My dad died in 2005. He used to read my blog every day. I remembered him here. After he left, I dreamed about him, and this post about one particularly vivid dream remains one of my favorites. I have wished him a happy birthday every March 17 since the blog started. It’s hard to imagine that he was reading the blog for fewer than three of the last ten years.

But possibly my favorite post from this blog is one about not taking things for granted. It’s a post I wrote as the one-year anniversary of my dad’s death was coming up, and I guess it made me reflect. Anyway, that post is the only one I’ll quote at length here.

In the post, I talked about a night that we took our infant daughter to an acoustic concert, hoping she would sleep through it. If she cried, the plan was for me to take her to the car, where I would watch her for half the concert, and then call my wife out to sit for the second half. I never called her, but spent the whole concert in the car watching my daughter sleep. I wrote:

The night it happened, I didn’t mind being in the car with my daughter. But if I could go back now, there’s no question that I would want to be there.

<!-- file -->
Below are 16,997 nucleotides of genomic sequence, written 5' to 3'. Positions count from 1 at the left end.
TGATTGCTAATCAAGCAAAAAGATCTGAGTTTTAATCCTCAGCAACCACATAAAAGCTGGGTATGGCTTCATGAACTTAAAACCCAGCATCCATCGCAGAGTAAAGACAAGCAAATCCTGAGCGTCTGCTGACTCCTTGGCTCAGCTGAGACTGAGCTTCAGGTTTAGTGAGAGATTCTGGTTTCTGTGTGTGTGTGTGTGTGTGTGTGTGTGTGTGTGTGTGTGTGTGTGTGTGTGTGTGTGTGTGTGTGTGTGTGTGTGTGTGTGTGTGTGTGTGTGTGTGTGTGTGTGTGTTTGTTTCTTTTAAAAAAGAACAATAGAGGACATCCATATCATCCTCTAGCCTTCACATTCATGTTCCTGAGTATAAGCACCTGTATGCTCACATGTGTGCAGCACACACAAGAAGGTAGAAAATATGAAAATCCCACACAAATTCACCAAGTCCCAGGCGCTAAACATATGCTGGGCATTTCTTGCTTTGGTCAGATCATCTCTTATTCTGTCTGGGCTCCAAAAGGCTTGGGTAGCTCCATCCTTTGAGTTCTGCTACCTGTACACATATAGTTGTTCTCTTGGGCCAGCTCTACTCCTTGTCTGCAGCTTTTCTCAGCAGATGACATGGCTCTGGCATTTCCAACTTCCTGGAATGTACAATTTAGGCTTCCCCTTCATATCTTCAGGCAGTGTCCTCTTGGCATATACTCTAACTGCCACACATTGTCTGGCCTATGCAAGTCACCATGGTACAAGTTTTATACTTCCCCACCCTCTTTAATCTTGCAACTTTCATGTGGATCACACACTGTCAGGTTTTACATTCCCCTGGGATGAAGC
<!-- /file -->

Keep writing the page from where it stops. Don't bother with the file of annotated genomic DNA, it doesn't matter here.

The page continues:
Not only would I stay in the car with her — I would make the most of the experience, realizing that I had a precious chance to see her at that age again. I would try to commit every moment to memory.

And then I realized: some day, years in the future, I might be asking the same question about my life today — this very minute. If you could have this moment back to live over again, what would you do?

The rest of that evening, I pictured myself as having been sent into my body from the future, to relive the moments I was experiencing. And I saw everything differently. I sat on the couch and watched television with my arm around my wife — all the while imagining myself as an old man, transported back in time to relive that moment. And all of a sudden, what otherwise might have seemed like a mundane moment seemed like a privilege. I felt like the luckiest guy in the world, just sitting there with my wife.

I’ve tried the trick all weekend, and it really changes your outlook. Just sitting around with a sleepy child in your arms is great any way you look at it. But if you picture yourself as someone whose child has grown up — if you imagine yourself as an older man, who would give the world to be back in that chair with that child in his arms — it makes you realize how important the moment is. And you appreciate it more.

Even when times are tough — or seem tough — keeping this perspective in mind can help change the way you look at your life.

Thanks for spending part of the last ten years with me. I hope you keep reading.

UPDATE: A special thanks to all the guest bloggers who have helped me during the years, including DRJ, Karl, Jack Dunphy, JD, Aaron Walker, Morgen Richmond, WLS, Justin Levine, Dafydd ab Hugh, See Dubya, The Angry Clam, Xrlq, Teflon Don, Charlie (Colorado), and several others. You kept things going when I couldn’t, and contributed many worthwhile posts.